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The study, published in BMC Biology, was carried out by an international team with more than twenty researchers from all over the world.


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“I literally jumped on the chair when, under the microscope, I saw a very strong signal of activity of this element in the vertical lobe, the structure of the brain which in the octopus is the seat of learning and cognitive abilities, just like thehippocampus in humans,” tells Giovanna Ponte from Stazione Zoologica Anton Dohrn.


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According to Giuseppe Petrosino from Stazione Zoologica Anton Dohrn and Stefano Gustincich from Istituto Italiano di Tecnologia “This similarity between man and octopus that shows the activity of a LINE element in the seat of cognitive abilities could be explained as a fascinating example of convergent evolution, a phenomenon for which, in two genetically distant species, the same molecular process develops independently, in response to similar needs.”

“The brain of the octopus is functionally analogous in many of its characteristics to that of mammals,” says Graziano Fiorito, director of the Department of Biology and Evolution of Marine Organisms of the Stazione Zoologica Anton Dohrn. “For this reason, also, the identified LINE element represents a very interesting candidate to study to improve our knowledge on the evolution of intelligence.”

Story Source

Scuola Internazionale Superiore di Studi Avanzati

Journal Reference

Identification of LINE retrotransposons and long non-coding RNAs expressed in the octopus brain

Abstract

Background

Transposable elements (TEs) widely contribute to the evolution of genomes allowing genomic innovations, generating germinal and somatic heterogeneity, and giving birth to long non-coding RNAs (lncRNAs).


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These features have been associated to the evolution, functioning, and complexity of the nervous system at such a level that somatic retrotransposition of long interspersed element (LINE) L1 has been proposed to be associated to human cognition. Among invertebrates, octopuses are fascinating animals whose nervous system reaches a high level of complexity achieving sophisticated cognitive abilities.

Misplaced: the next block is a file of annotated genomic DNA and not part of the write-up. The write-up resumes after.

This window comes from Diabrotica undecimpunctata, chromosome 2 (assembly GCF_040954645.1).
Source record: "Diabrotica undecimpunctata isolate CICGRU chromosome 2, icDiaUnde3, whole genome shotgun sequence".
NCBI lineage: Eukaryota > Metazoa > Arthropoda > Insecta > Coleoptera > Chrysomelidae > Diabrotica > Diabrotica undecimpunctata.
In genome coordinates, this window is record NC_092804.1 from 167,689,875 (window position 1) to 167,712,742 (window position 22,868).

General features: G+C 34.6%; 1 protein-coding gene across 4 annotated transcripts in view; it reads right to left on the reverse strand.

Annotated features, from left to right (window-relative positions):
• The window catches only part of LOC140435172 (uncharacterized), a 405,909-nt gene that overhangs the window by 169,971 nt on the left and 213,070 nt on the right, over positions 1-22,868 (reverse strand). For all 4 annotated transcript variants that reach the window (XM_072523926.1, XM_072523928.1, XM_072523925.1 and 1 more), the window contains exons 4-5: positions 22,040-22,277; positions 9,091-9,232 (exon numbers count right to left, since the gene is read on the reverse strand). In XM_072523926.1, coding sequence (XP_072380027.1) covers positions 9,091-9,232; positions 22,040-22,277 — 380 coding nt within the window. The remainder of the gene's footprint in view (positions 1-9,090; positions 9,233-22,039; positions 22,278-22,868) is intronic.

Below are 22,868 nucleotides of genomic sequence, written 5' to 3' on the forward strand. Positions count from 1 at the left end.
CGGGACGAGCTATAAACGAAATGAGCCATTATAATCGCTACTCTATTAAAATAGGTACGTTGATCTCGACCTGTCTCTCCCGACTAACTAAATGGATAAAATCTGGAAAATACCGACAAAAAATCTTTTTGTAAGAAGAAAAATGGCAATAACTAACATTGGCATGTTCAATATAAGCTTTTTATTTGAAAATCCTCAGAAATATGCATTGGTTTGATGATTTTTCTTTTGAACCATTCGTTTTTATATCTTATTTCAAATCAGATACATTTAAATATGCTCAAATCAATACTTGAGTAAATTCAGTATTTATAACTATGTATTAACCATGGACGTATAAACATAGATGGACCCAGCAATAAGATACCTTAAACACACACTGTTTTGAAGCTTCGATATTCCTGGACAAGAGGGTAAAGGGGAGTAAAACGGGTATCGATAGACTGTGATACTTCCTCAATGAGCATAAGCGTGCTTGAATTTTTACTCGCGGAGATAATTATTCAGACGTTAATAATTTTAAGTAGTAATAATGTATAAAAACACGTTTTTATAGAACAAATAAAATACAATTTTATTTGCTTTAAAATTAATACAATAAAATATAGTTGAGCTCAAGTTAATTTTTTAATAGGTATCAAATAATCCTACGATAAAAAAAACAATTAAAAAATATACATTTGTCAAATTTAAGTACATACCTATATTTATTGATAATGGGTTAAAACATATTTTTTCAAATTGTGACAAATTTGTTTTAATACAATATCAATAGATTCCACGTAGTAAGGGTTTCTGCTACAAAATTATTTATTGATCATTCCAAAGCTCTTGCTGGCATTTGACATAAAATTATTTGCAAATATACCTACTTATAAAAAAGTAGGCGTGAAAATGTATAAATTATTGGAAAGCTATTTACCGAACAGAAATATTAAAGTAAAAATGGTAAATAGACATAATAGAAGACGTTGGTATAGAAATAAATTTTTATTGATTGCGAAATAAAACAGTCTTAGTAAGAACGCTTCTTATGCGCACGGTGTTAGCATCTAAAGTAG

The sequencing of the genome of the Octopus bimaculoides revealed a striking expansion of TEs which were proposed to have contributed to the evolution of its complex nervous system.

We recently found a similar expansion also in the genome of Octopus vulgaris. However, a specific search for the existence and the transcription of full-length transpositionally competent TEs has not been performed in this genus.

Results

Here, we report the identification of LINE elements competent for retrotransposition in Octopus vulgaris and Octopus bimaculoides and show evidence suggesting that they might be transcribed and determine germline and somatic polymorphisms especially in the brain.

Transcription and translation measured for one of these elements resulted in specific signals in neurons belonging to areas associated with behavioral plasticity.


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We also report the transcription of thousands of lncRNAs and the pervasive inclusion of TE fragments in the transcriptomes of both Octopus species, further testifying the crucial activity of TEs in the evolution of the octopus genomes.

Conclusions

The neural transcriptome of the octopus shows the transcription of thousands of putative lncRNAs and of a full-length LINE element belonging to the RTE class.

We speculate that a convergent evolutionary process involving retrotransposons activity in the brain has been important for the evolution of sophisticated cognitive abilities in this genus.